from Townhall.com: Dennis Prager "On Shooting Taggers: Why Conservatives and Liberals Differ"
If graffiti can reasonably be countered with small arms fire, what would be appropriate for misuse of eggs, toilet paper and shaving cream on mischief night? Bow and arrow? Machette? (Note for non-U.S. readers: that's a reference to the night prior to Haloween, when young troublemakers traditionally make a mess.)
Earlier this month Andrew Sullivan, a well-known writer, once in the center, now on the left, nominated me for what is apparently his lowest badge of distinction for defending citizens who shoot to wound graffiti vandals, or "taggers," while committing their vandalism.
Under the heading, "Malkin Award Nominee," Sullivan provides a quote from my radio show:
"'So you will now say -- I hear the voice of an ACLU member -- 'Dennis, do you think that this guy should have shot these people spray painting graffiti on his shop?' To which my answer is yes. I do. Not to kill. Not to kill. But if he shot them in the legs or in the arms I would have considered the man one of the great advancers of civilization in my time. And that is what divides left from right. Because anybody on the left hearing this would think that this is barbaric whereas I consider not stopping these people in any way that is necessary to be barbaric.' -- Dennis Prager, on his radio show."
Mr. Sullivan provides no commentary because, as I predicted in the excerpt he cites, what I said is so obviously morally offensive to him, no commentary is necessary. It is self-indicting.
To those on the left.
Their differing reactions to graffiti vandals further clarify the philosophical differences between liberals and conservatives.
(C)onservatives tend to view higher civilization as more fragile than the left views it. Conservatives believe the line between civilization and barbarism is under constant assault and is not necessarily enduring. That is one reason the right tends to have a higher regard for the police than does the left. Conservatives see the police as "the thin blue line" that separates civilization from barbarians.
So, it is natural that conservatives would see graffiti as vandalism, as an undermining of the very notion of higher civilization, as a public scorning of the common good, as essentially an "F---- you" to society.
Liberals are far more inclined to see graffiti as a mere nuisance, or even as an example of the downtrodden trying to have a voice in a civilization that oppresses young people who are usually members of historically oppressed minorities.
To the conservative, graffiti is an assault on civilization; to the liberal, graffiti is the result of civilization's assault on those who paint the graffiti.-cut-
My first wish is that taggers be arrested and punished. I also wish for world peace and a cure for cancer. But the real-life choice is almost always between taggers getting away with their vandalism and an irate citizen taking action. Given the destructive nature of tagging -- the moment one sees graffiti, one knows one has entered a largely lawless and violent environment where thugs terrorize innocents -- I prefer something, even if violent, rather than nothing be done.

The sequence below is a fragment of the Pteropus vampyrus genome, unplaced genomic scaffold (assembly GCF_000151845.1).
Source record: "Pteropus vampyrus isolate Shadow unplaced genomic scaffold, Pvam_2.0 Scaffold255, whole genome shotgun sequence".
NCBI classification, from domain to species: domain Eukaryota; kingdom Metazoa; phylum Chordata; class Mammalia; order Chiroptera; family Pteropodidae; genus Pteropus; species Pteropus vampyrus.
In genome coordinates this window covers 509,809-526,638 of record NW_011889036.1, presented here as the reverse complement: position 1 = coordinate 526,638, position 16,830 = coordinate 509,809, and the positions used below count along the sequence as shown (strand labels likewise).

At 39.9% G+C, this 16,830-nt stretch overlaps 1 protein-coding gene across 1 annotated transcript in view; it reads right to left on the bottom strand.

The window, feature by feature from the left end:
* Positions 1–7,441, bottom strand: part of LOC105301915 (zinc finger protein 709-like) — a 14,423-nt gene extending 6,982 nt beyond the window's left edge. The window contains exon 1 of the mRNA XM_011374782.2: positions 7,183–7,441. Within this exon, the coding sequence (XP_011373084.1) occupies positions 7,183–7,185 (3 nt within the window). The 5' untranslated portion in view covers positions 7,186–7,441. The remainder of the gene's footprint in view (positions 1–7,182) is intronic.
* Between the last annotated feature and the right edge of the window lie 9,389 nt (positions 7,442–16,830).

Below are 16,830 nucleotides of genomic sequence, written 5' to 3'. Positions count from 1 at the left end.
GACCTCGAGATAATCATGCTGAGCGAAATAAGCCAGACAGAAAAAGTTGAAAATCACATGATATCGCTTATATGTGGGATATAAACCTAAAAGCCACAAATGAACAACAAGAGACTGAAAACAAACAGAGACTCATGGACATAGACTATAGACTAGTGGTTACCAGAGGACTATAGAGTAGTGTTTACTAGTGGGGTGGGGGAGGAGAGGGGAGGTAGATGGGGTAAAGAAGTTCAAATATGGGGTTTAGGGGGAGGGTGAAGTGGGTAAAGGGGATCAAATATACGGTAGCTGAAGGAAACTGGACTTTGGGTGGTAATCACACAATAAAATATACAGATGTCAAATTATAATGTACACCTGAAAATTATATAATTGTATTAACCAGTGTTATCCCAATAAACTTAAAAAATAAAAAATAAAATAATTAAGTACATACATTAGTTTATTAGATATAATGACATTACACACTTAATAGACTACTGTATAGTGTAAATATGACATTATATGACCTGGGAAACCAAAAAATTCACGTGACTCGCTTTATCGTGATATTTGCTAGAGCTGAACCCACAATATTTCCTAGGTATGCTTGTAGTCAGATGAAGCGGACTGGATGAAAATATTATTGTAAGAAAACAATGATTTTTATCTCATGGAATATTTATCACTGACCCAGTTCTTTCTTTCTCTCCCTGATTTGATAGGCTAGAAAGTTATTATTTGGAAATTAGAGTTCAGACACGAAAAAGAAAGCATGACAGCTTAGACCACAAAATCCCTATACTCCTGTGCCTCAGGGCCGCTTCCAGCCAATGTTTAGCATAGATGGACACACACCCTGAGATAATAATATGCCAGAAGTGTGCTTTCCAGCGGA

I have no desire to see a graffiti vandal killed -- my position has always been that only those who cause death deserve death (that is why I oppose the death penalty for any crime except murder). But if enough taggers are wounded, their assault on civilization will decline dramatically. And if one accidentally dies? That would be a tragedy. But here is the bottom line: More innocent people will die if tagging is not stopped than if it is. Graffiti unchecked leads to worse crime.
Those who deface private and public property are not otherwise decent kids who are oppressed and not allowed any other form of self-expression. My sense is that the vast majority of graffiti vandals are headed toward, if not already involved in, a life of sociopathology, including violence.
Indeed, increasingly those graffiti vandals do engage in violence. Citizens who so much as flash their headlights or yell at them to stop have been shot and sometimes murdered.
As in so many other areas, with regard to taggers, right and left see life through opposing moral prisms. On the left, the tagger is viewed as society's victim; on the right, society is viewed as the tagger's victim.
Based on Prager's use of the phrase "(m)y sense is..." directly preceding his assertion that taggers are violent, his conclusions are better described as "truthy" than true. Readers of this blog or Prager's prattlings should feel free to request from Prager evidence to the contrary. His email address is DennisPrager@DennisPrager.com.
(By the way, did anyone else notice that Prager gratuitously uses the "F" word in his piece, albeit without its other letters -- this in a piece that supposedly defends tradional values of public behavior? WTF?)